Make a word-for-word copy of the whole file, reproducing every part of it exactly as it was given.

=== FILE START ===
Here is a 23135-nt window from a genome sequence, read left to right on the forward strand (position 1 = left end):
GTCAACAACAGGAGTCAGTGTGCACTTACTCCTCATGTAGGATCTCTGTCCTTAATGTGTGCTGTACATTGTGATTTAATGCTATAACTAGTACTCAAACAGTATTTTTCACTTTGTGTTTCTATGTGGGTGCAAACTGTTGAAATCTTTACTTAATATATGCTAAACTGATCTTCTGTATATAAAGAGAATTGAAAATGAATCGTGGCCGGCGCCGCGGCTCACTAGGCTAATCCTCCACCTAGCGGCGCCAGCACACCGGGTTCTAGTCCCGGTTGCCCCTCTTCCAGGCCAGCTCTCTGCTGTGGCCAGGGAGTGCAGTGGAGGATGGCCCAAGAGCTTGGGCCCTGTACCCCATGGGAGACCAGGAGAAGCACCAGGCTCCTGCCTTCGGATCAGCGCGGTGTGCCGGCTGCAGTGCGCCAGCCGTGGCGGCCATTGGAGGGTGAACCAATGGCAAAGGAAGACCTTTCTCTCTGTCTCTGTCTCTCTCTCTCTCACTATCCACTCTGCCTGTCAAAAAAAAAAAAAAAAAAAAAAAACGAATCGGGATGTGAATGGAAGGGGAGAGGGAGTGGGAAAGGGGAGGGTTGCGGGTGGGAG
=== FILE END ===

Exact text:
Here is a 23135-nt window from a genome sequence, read left to right on the forward strand (position 1 = left end):
GTCAACAACAGGAGTCAGTGTGCACTTACTCCTCATGTAGGATCTCTGTCCTTAATGTGTGCTGTACATTGTGATTTAATGCTATAACTAGTACTCAAACAGTATTTTTCACTTTGTGTTTCTATGTGGGTGCAAACTGTTGAAATCTTTACTTAATATATGCTAAACTGATCTTCTGTATATAAAGAGAATTGAAAATGAATCGTGGCCGGCGCCGCGGCTCACTAGGCTAATCCTCCACCTAGCGGCGCCAGCACACCGGGTTCTAGTCCCGGTTGCCCCTCTTCCAGGCCAGCTCTCTGCTGTGGCCAGGGAGTGCAGTGGAGGATGGCCCAAGAGCTTGGGCCCTGTACCCCATGGGAGACCAGGAGAAGCACCAGGCTCCTGCCTTCGGATCAGCGCGGTGTGCCGGCTGCAGTGCGCCAGCCGTGGCGGCCATTGGAGGGTGAACCAATGGCAAAGGAAGACCTTTCTCTCTGTCTCTGTCTCTCTCTCTCTCACTATCCACTCTGCCTGTCAAAAAAAAAAAAAAAAAAAAAAAACGAATCGGGATGTGAATGGAAGGGGAGAGGGAGTGGGAAAGGGGAGGGTTGCGGGTGGGAG